[78-L] Vertical and Lateral

Douglas M. Elliot dme3 at cornell.edu.invalid
Tue Oct 22 09:07:51 PDT 2019

True for just about all lateral electrical recording systems, not just 
Victor's, which was of course Western Electric...if you record with 
constant velocity, the groove amplitude gets greater with decreasing 
frequency and the result is bass that can't be tracked effectively as 
well as shorter playing time.  Despite the lack of established 
standards, most companies made the same decision to record with constant 
amplitude below 200 or 250Hz, resulting in a roll-off of about 6dB per 
octave below the turnover point.  It was the birth of the "curve", which 
over time included treble pre-emphasis & various turnover points & 
shelves, etc.

Having said that, there was "sweetening" added to that basic curve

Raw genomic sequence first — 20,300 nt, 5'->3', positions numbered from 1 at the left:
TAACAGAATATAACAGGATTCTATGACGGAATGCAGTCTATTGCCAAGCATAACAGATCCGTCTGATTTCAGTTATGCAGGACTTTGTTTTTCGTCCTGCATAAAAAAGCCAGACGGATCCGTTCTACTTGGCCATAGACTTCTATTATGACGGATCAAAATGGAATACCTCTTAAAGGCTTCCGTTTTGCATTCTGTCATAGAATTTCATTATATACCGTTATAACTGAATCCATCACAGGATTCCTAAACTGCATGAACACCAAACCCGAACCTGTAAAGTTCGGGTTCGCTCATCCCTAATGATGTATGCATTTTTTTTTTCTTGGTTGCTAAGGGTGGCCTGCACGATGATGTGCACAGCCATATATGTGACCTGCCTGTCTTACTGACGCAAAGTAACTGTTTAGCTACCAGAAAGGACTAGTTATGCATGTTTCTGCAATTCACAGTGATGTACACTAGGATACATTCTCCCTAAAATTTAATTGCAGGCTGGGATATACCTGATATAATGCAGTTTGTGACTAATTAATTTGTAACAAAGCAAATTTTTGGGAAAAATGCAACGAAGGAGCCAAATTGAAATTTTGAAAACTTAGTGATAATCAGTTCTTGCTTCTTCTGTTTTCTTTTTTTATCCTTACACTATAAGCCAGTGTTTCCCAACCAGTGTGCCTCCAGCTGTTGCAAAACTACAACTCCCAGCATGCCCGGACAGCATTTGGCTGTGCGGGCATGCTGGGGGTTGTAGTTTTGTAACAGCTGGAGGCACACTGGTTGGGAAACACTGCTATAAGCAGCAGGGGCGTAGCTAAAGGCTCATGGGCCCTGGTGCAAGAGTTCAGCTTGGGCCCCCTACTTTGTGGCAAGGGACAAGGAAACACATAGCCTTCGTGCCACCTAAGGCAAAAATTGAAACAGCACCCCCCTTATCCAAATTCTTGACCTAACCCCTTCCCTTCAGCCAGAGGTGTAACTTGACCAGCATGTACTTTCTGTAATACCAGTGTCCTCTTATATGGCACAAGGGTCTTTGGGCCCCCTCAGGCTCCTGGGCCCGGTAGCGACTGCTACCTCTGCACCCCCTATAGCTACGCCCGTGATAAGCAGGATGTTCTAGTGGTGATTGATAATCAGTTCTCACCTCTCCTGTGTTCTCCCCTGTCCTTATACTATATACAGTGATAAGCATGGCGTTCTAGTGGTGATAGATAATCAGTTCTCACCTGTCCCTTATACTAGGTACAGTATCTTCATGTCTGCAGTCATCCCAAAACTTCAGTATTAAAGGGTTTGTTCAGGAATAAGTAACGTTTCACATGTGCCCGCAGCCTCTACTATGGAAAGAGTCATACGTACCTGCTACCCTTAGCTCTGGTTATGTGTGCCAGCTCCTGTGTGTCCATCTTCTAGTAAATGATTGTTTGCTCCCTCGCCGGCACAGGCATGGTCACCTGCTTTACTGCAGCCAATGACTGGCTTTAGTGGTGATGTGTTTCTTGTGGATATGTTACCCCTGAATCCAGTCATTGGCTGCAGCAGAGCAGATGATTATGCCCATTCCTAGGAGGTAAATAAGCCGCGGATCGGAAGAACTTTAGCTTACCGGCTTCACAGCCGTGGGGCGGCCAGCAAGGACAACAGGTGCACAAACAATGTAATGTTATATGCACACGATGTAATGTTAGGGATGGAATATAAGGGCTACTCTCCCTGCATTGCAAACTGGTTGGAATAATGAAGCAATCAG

almost from the start.  The Western Electric equipment contained a 
rather complex bass filter with multiple settings that could be adjusted 
for each recording.  Though I don't have any documentary evidence,  my 
ears tell me that Victor (and possibly others) developed a unique "house 
sound" that probably involved electronics as well as miking and studio 
acoustics.  Anyone have any info on this? After listening to thousands 
of Victors, particularly, it's something I've always wondered about.

On 10/22/2019 11:06 AM, Ron Roscoe wrote:
> When Victor introduced the "Scroll" Orthophonic electrical recordings, they also had to introduce bass rolloff to the recording head to preserve the playing time of the 10" record.  It was one thing to have tightly spaced lateral grooves when recording by the acoustical method because the process couldn't record much of anything below 250 Hz, which is roughly middle C.  But now you have to deal with the wide lateral stylus swings that electrical recording produces when you can record frequencies as low as 50 Hz!!  Groove spacing gets very wide without pre-equalization!
> Ron Roscoe

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